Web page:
Most 40- to 60-credit MHA programs take about two years to complete, just like healthcare MBA programs. And while the average cost of a Master of Healthcare Administration may be slightly lower than that of the typical Master of Business Administration program, that variance disappears when comparing top programs. Focus is the main differentiator.
Unlike the Case Western Reserve Online MBA in Healthcare Management, which puts equal focus on both business and healthcare courses, many healthcare MBA degree programs tend to take a business-first approach. Students take more classes in finance, economics, marketing, management and accounting than they do in innovation in medical technology or healthcare entrepreneurship. MBA graduates have a broad understanding of management plus specialized knowledge related to the business of medicine.
The curricula in most MHA programs may cover some of the same ground that of MBA programs, but all course content is healthcare-specific. MHA students may also learn about care delivery, ethics in medicine, health policy, public health and health law.
Upon completing their degree, MHA students work in clinical practice settings and various subfields of healthcare, including:
- Health information systems or health informatics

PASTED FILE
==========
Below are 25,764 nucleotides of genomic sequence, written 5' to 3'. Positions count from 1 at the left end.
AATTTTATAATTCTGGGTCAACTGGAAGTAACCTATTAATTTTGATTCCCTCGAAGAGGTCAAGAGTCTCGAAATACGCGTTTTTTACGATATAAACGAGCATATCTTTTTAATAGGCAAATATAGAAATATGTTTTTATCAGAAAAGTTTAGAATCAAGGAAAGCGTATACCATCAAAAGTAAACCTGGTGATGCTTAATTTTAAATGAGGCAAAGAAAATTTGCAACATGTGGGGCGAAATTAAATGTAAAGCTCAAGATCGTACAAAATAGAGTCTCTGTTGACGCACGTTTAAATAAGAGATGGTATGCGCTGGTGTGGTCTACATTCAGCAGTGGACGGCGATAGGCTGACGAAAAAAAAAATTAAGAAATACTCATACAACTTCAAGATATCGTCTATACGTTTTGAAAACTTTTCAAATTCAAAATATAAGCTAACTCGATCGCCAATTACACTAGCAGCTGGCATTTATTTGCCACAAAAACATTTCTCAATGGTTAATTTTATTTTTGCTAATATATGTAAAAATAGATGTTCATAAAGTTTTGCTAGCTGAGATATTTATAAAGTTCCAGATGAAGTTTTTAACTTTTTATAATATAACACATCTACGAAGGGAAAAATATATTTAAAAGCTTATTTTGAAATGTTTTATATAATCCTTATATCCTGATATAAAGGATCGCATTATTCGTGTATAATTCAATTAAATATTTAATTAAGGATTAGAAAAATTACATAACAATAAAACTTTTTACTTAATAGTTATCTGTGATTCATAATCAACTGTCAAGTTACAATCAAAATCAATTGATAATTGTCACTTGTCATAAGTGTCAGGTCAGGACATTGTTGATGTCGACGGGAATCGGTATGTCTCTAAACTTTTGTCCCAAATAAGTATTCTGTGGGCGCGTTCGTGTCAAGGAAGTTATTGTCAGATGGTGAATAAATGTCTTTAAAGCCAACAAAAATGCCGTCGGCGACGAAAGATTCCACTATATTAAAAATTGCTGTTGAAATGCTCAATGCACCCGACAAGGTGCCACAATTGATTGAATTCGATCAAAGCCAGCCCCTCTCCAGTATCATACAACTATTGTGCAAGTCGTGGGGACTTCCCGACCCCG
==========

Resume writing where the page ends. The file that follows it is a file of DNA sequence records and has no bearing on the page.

- Health insurance
- Health policy
- Home healthcare
- Hospital administration
- Infection prevention
- Long-term care administration
- Maternal and child care
- Medical device manufacturing
- Mental healthcare
- Pharmaceutical manufacturing
- Veterans health administration
The titles graduates hold mirror the list of those commonly held by healthcare management professionals because many employers treat MHAs and MBAs in healthcare management or administration as functionally equivalent. Even so, at $82,000 per year, the average salary associated with an MHA is lower than that of an MBA. The highest-paying healthcare administration jobs include nursing home administrator ($96,000), clinical informatics director ($102,000), hospital administrator ($91,000) and insurance director ($120,500). However, some MHA students become COOs, CFOs and CEOs at hospitals, healthcare networks and insurance companies—earning just as much as their counterparts with MBAs.